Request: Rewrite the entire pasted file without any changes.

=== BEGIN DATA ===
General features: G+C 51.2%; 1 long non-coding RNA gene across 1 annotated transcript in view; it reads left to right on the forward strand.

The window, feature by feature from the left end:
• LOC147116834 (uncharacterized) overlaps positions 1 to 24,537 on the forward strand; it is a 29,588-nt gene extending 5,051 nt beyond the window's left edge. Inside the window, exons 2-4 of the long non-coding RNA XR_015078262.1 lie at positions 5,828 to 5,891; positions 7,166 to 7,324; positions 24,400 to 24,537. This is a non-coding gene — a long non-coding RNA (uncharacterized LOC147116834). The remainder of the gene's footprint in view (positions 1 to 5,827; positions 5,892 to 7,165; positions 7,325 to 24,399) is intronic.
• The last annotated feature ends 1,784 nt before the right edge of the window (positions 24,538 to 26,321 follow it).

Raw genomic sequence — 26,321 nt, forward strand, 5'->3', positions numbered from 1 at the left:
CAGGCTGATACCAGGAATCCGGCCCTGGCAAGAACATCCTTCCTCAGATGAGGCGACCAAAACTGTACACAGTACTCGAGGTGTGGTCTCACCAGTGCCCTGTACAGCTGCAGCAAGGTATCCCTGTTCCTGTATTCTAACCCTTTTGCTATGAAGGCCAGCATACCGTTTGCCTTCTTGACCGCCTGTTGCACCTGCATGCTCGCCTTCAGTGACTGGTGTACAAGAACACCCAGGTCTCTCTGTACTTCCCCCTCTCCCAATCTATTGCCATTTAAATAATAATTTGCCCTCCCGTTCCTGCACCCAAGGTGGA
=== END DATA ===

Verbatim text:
General features: G+C 51.2%; 1 long non-coding RNA gene across 1 annotated transcript in view; it reads left to right on the forward strand.

The window, feature by feature from the left end:
• LOC147116834 (uncharacterized) overlaps positions 1 to 24,537 on the forward strand; it is a 29,588-nt gene extending 5,051 nt beyond the window's left edge. Inside the window, exons 2-4 of the long non-coding RNA XR_015078262.1 lie at positions 5,828 to 5,891; positions 7,166 to 7,324; positions 24,400 to 24,537. This is a non-coding gene — a long non-coding RNA (uncharacterized LOC147116834). The remainder of the gene's footprint in view (positions 1 to 5,827; positions 5,892 to 7,165; positions 7,325 to 24,399) is intronic.
• The last annotated feature ends 1,784 nt before the right edge of the window (positions 24,538 to 26,321 follow it).

Raw genomic sequence — 26,321 nt, forward strand, 5'->3', positions numbered from 1 at the left:
CAGGCTGATACCAGGAATCCGGCCCTGGCAAGAACATCCTTCCTCAGATGAGGCGACCAAAACTGTACACAGTACTCGAGGTGTGGTCTCACCAGTGCCCTGTACAGCTGCAGCAAGGTATCCCTGTTCCTGTATTCTAACCCTTTTGCTATGAAGGCCAGCATACCGTTTGCCTTCTTGACCGCCTGTTGCACCTGCATGCTCGCCTTCAGTGACTGGTGTACAAGAACACCCAGGTCTCTCTGTACTTCCCCCTCTCCCAATCTATTGCCATTTAAATAATAATTTGCCCTCCCGTTCCTGCACCCAAGGTGGA